type of muddy puddle pigs relish

Pig Pica: Pigs Eat Poop, Dirt, Rocks, Mud. Why It’s Important

Pigs can survive in a wide variety of different habitats. Its ancestor, the wild boar, lived in almost every corner of the earth, except for arid deserts and cold, alpine regions. This adaptability is primarily due to their omnivorous diets. Pigs and wild boar will eat pretty much anything a human would, and few other things besides. 

In addition to their usual diet of roots, shoots, insects, and grain, pigs will investigate other food sources. Sometimes this includes dirt.

Will Pigs Eat Anything? Pigs can eat almost anything, including cheese, milk, garbage, grains, fruits, nuts, bird eggs and nestling, baby rabbits, mice, rats, reptiles, and even other pigs. Pigs are omnivorous, meaning they eat both animal and plant matter. Generally, pigs will eat anything they find appealing, but that doesn’t mean you should give them anything you come across to eat.

Do Pigs Eat Poop? A Pig Eating Its Feces May Appear To Be Eating Dirt

As we mentioned earlier, pigs eat all sorts of weird and wonderful things, including their own poop. This behavior is perfectly normal, but it can often look like they’re eating soil rather than feces. 

Do pigs eat poop? Pigs eat almost anything including their poop. In most cases, pigs eat poop if they aren’t fed well. Surprisingly, they also eat human and other animals’ feces. Eating poop isn’t harmful to pigs unless the poop is infested with worms or other harmful pathogens. Eating poop can give them some nutrients but should not substitute for a healthy diet.

Pigs have efficient digestive systems, but even they can’t completely break down everything they consume the first time around. Feces may not be their favorite item on the menu, but they will eat them if hungry enough. This practice gives the pig a second chance to digest any foodstuffs they didn’t utilize adequately the first time around.

My Pig is Eating Mud. What’s Wrong?!

Pigs don’t eat mud intentionally. They usually dig in the mud when searching for food, like soft tubers, but not to eat the mud. However, while eating muddy food, they end up eating mud. Pigs love mud so much because it protects their skin from sunburn and regulates their body temperatures.

Another reason pigs like wallowing in mud is that it is a social behavior that gives them a sense of belonging. Pigs also wallow in the mud to eliminate parasites from their skin and to spread their scent to mark territory. In addition, pigs wallow in mud when satisfied and happy. 

Why is my pig eating dirt? A pig eats dirt and mud for a variety of reasons. Pigs may consume soil or mud in order to obtain iron and other minerals, especially if their diet is unbalanced and they are deficient in important nutrients. Pigs’ innate desire to wallow in mud serves a number of purposes, including cooling off, providing protection from the sun and insects, and providing them with a fun activity that enhances their physical and mental well-being. This is another explanation for why pigs may consume mud. 

However, it’s crucial to remember that consuming large amounts of mud or soil could potentially cause pigs’ digestive issues. If you notice your pig frequently consuming mud, it’s advisable to seek advice from a veterinarian. To avoid pigs turning to mud or soil as a supplement for deficient nutrients, providing them with a balanced diet and access to reliable nutrition sources is imperative.

Pigs eat dirt to obtain minerals

Pigs Chew Rocks, Which Can Damage Their Health

 Stone chewing is a behavior whereby pigs, especially sows kept outdoors, will either ingest or chew on rocks. Despite the fact that this behavior is common, there are risks involved. Pigs who chew on rocks risk damaging their teeth as well as ingesting rocks, which are bad for their digestive systems.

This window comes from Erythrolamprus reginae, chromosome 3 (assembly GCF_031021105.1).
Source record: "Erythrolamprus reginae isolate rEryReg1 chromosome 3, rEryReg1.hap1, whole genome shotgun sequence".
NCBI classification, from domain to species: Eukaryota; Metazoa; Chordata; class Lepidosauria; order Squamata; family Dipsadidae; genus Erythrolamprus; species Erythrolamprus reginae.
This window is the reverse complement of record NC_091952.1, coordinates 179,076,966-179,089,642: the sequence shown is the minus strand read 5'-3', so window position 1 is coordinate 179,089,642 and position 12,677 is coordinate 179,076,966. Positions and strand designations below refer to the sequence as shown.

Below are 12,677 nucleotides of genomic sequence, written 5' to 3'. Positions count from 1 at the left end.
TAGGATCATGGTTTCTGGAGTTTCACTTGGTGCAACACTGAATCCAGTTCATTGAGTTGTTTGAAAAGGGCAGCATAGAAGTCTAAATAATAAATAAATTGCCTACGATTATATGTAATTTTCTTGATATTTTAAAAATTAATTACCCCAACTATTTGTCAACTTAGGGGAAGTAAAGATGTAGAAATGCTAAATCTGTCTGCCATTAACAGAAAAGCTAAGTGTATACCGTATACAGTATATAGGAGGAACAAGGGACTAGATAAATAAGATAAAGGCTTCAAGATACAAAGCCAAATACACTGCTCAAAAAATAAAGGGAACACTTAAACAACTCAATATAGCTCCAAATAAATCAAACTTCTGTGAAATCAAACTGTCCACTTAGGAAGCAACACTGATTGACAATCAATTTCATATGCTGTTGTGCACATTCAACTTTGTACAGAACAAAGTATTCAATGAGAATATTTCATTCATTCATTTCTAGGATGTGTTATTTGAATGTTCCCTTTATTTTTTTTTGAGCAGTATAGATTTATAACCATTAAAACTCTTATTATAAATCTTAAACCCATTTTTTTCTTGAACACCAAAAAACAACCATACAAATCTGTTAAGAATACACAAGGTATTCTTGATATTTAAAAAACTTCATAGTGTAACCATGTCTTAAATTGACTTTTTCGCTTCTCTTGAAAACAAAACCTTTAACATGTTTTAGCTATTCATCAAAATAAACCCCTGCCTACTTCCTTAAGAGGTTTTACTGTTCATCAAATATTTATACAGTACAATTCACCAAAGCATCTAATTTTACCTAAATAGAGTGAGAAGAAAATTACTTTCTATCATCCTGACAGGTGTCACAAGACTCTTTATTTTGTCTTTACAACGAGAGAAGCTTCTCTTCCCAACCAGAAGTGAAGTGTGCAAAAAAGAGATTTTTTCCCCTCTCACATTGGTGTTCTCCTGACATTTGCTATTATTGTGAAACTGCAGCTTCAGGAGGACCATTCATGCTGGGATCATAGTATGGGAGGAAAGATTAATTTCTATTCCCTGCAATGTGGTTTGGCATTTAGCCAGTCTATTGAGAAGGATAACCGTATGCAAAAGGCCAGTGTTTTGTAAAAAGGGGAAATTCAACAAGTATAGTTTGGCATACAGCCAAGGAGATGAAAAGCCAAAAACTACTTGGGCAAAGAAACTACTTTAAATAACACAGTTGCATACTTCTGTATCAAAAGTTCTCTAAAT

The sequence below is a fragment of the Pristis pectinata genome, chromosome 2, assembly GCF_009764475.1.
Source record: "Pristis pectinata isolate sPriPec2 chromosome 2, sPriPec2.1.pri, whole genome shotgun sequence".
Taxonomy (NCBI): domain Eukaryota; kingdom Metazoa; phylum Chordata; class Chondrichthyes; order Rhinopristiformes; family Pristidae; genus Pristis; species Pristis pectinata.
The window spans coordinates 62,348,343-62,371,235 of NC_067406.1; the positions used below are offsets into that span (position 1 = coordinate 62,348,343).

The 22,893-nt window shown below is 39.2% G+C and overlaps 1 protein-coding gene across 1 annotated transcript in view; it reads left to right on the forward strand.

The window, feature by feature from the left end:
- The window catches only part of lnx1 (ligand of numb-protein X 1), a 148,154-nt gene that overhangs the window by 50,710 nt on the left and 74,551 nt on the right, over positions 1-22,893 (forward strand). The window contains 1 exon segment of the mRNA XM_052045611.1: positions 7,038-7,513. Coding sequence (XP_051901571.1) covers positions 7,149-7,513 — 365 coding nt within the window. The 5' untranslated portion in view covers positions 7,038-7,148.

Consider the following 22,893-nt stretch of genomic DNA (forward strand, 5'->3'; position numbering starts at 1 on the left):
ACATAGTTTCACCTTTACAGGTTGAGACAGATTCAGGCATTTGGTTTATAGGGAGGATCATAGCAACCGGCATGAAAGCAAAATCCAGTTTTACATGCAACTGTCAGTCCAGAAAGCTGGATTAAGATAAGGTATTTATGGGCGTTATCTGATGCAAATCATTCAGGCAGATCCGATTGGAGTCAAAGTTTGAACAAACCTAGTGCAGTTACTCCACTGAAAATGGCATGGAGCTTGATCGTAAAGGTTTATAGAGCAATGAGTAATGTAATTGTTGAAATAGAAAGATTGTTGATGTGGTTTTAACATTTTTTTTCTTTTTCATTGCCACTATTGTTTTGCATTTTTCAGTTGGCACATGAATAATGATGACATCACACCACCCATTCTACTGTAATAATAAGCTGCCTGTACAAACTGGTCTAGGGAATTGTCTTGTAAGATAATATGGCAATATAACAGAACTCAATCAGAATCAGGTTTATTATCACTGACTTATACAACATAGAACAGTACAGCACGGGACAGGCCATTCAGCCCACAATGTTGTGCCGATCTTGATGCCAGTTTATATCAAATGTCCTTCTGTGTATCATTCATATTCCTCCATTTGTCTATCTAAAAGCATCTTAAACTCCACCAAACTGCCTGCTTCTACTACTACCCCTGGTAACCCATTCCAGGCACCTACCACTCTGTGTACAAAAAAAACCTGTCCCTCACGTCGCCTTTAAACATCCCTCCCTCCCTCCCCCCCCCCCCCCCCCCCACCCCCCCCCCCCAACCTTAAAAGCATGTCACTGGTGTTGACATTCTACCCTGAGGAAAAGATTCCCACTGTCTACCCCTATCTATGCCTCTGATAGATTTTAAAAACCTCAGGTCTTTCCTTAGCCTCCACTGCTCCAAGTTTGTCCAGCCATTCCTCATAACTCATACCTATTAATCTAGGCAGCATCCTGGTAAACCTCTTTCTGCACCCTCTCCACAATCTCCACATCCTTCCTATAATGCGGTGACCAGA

Why do pigs chew on rocks? It’s crucial to remember that the precise cause of why pigs chew on rocks is unknown, and more investigation is required to identify the root of the problem. Pigs may chew on rocks for a number of reasons, including the search for minerals, addressing nutritional deficiencies, or simply engaging in normal behaviors. Little research hasn’t been done on pigs’ stone-chewing behavior or how it affects their teeth and stomachs.

Stone Chewing (Pigs Eating Pebbles) Happens Regularly

Does chewing on pebbles hurt pigs? Chewing rocks is potentially more damaging to a pig’s health than eating soil. There’s a chance the pig might ingest the rock or damage its teeth while chewing. Despite those possible problems, a study of outdoor-housed sows discovered that, although 40% had stones in their stomachs, “there was no indication that stone-chewing affected the health of the sows.” 

Many Pigs Enjoy Eating Coal

Coal, particularly brown coal, is good for pigs as a dietary supplement. Pigs fed on brown coal become healthier, happier, less stressed, and fatter than those fed on other chemical additives. Coal provides pigs with iron and magnesium, thereby decreasing anemia by boosting hemoglobin levels.

Coal also contains organic acids that absorb toxins from the pigs’ digestive system and improve their bacterial flora, which helps to prevent diarrhea. 

Rooting pigs appear to eat dirt

Can I Feed My Pigs Any Scraps?

Feeding pigs fish, meat, or any fish- or meat-contaminated food leads to pig illness that can be fatal. These food substances decompose, and bacteria and viruses can infect them.

The Swine Health Protection Act of 1980 has rules for garbage feeding (feeding scraps to pigs). One of the requirements is that you must be licensed before you can feed human food waste to pigs, especially waste that contains or has been in contact with fish, poultry, or meat.

This requirement applies to all waste collected from food processing plants, school cafeterias, restaurants, etc. And before feeding such waste to pigs, they must be cooked for at least 30 minutes at 100 degrees celcius (212 degrees Fahrenheit) to kill bacteria and viruses.

According to The Swine Health Protection Act, each state is free to determine whether garbage feeding is allowed in the state. So, before feeding scraps to your pigs, find out if the law in your state allows it.